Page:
Ben: You touched a little bit on quality control and your quality control process before the interview, could you give our readers a brief explanation of your quality control process so they have a better understanding of how that works?
Scott: We break each run into lots of 50, be it uppers, lowers, and sight mounts. Then at the end of each run, we do our in process gauging where every part that comes off is checked against hard gauges and pins to check the parts for proper fitting. Then within that lot we will pull between four and twelve units where they have a full 100% inspection using a CMM [Coordinate Measuring Machine]. This will capture 150 features and correlate them against their “true position tolerance” which gives us the ability to take a snapshot of how all of the features are holding within our machining process. Our CMM is calibrated every twelve months and is only three years old. We’re probably going to upgrade our machine within the next couple years or as volume increases. We’re using our aerospace techniques of in process sampling and SPC Charts [Statistical Process Control explanation] and applying them to this type of work. We rarely get anything back.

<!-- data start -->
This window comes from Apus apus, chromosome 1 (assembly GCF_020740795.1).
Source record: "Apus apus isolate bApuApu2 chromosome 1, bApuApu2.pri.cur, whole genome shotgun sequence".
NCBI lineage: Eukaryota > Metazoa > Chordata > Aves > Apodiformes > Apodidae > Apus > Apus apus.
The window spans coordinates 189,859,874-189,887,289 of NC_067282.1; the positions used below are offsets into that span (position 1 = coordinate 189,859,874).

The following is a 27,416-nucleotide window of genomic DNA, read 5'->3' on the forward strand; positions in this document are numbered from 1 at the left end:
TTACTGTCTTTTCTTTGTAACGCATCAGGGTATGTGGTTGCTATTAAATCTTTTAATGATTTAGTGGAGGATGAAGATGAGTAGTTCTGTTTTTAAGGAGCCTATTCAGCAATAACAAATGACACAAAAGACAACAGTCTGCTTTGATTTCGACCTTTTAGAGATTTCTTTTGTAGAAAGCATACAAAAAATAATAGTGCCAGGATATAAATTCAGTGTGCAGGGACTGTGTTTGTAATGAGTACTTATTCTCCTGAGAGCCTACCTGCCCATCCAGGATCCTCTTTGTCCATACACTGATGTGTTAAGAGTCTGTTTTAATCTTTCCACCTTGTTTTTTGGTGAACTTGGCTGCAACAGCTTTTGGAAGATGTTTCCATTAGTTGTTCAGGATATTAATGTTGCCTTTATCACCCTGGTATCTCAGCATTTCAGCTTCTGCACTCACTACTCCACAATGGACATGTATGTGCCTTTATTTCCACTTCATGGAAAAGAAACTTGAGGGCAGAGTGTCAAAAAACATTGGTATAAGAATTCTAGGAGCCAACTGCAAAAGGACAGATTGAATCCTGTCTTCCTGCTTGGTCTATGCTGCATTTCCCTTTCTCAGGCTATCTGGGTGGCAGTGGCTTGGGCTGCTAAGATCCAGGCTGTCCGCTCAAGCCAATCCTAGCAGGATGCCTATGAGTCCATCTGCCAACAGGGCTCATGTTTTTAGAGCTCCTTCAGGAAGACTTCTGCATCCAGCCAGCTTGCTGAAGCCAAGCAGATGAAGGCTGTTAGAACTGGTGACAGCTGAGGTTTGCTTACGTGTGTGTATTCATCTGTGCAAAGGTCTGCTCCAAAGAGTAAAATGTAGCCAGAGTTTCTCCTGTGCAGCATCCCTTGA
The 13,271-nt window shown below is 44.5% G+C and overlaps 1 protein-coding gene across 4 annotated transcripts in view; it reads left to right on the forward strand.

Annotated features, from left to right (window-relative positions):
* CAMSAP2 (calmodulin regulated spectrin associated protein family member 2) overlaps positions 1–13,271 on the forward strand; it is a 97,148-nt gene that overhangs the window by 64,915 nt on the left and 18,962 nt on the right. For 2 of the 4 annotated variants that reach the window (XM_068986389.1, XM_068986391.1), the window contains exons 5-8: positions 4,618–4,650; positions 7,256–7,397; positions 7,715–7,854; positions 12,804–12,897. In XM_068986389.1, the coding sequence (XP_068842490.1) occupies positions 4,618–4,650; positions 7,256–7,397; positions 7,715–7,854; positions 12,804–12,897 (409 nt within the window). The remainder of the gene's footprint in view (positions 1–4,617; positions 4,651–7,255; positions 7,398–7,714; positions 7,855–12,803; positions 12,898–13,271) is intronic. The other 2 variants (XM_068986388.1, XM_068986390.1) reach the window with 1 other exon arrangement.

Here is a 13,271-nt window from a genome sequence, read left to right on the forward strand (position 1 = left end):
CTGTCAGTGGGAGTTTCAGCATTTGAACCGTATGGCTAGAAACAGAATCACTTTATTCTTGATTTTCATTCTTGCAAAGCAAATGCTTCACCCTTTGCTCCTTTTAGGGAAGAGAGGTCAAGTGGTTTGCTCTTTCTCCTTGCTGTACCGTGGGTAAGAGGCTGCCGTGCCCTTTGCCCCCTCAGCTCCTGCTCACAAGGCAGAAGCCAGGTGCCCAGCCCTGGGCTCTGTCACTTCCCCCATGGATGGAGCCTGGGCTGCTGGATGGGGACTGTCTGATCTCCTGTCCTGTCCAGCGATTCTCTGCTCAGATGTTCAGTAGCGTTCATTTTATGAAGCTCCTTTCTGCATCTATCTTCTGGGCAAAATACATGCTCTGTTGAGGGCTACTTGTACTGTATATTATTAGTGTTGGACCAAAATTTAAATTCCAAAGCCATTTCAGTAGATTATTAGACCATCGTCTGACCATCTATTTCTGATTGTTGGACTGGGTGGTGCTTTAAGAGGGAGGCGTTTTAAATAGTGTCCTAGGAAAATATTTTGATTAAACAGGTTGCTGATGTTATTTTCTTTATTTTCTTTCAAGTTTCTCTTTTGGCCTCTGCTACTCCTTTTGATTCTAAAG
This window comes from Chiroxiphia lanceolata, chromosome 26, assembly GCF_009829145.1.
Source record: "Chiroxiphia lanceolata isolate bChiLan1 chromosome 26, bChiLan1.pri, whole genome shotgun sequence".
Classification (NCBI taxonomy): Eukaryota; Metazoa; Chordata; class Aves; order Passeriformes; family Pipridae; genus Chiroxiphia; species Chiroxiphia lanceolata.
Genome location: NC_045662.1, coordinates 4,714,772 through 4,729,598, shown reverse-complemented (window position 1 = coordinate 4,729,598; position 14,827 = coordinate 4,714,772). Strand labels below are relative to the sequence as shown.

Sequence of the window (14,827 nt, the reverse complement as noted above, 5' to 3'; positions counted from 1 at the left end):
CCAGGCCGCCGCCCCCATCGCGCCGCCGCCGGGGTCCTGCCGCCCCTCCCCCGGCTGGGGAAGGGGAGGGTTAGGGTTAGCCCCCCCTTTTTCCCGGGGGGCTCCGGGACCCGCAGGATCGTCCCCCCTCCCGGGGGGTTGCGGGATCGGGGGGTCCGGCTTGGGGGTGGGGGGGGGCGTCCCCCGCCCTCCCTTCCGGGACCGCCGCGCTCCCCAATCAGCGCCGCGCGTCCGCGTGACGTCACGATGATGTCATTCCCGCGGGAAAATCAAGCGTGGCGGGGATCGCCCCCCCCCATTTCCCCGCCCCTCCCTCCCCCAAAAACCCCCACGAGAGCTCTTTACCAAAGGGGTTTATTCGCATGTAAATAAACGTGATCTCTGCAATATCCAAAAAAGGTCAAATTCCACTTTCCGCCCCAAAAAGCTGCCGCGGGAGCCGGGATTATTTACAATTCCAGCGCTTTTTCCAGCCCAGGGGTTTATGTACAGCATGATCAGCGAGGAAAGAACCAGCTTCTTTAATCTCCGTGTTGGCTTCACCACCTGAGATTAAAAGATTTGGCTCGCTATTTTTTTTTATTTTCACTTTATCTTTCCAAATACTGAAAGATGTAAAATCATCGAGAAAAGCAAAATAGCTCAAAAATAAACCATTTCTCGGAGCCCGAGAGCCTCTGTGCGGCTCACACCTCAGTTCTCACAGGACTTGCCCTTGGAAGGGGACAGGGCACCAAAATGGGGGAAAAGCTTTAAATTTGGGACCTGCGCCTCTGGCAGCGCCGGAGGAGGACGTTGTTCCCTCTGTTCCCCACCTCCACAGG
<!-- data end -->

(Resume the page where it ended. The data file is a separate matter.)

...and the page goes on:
Ben: Could you explain the SPC process to us?
Scott: Basically what SPC does is take all of the dimensions that were just measured on a part and shows how they compare on a range of tolerances. If all of your measurements are on one end of that range then that means the feature is within control while if the feature is bouncing around inside that tolerance then that means you don’t have control over that feature. You could have a bad lot of parts. Essentially it graphs how well your product and features of that product are in control.
You could have a run where all of your measurements are stacked on one end of the tolerance; you could even use up all of your tolerance but if they’re all just sitting at that end of the tolerance which would mean that the feature is under control. I could draw something back or forwards to keep the runs where we want them inside the tolerance range, or if we want we could simply leave it alone since its within our tolerance range. Boeing and all of the big OEM manufacturers like to see SPC Charts on what they call “key features.” Key features being those features that are critical to the functioning of that part.